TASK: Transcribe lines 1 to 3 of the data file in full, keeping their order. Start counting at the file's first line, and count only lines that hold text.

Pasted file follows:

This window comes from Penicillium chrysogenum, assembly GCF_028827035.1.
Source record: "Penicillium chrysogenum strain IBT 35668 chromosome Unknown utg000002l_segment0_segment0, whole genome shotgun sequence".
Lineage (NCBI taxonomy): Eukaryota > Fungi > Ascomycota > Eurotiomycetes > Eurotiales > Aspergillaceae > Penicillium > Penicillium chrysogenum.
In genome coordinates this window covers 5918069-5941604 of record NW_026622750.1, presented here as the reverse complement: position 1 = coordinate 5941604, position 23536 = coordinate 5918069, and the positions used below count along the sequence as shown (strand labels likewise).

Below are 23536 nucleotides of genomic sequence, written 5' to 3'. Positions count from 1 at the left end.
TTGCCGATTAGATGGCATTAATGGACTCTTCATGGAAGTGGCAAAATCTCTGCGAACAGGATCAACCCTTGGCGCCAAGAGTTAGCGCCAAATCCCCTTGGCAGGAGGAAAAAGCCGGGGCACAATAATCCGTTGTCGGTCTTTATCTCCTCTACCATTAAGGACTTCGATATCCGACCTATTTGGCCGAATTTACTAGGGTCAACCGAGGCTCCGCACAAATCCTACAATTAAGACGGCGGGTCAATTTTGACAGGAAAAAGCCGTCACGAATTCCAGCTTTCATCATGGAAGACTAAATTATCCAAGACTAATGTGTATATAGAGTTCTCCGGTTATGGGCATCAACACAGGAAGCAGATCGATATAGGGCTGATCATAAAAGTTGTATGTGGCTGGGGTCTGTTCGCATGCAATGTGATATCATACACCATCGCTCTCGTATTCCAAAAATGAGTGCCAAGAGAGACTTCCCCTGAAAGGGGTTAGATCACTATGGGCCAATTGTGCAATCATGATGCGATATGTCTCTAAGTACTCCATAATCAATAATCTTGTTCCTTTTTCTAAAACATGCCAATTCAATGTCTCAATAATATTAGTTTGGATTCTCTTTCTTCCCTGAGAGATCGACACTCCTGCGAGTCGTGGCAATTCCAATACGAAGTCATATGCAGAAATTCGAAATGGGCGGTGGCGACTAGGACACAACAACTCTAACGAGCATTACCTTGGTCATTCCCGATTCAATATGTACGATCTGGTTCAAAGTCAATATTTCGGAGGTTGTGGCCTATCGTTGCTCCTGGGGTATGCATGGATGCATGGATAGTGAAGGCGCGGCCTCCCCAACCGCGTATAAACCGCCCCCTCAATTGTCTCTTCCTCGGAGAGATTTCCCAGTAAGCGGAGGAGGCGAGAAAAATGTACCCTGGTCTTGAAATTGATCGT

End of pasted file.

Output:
This window comes from Penicillium chrysogenum, assembly GCF_028827035.1.
Source record: "Penicillium chrysogenum strain IBT 35668 chromosome Unknown utg000002l_segment0_segment0, whole genome shotgun sequence".
Lineage (NCBI taxonomy): Eukaryota > Fungi > Ascomycota > Eurotiomycetes > Eurotiales > Aspergillaceae > Penicillium > Penicillium chrysogenum.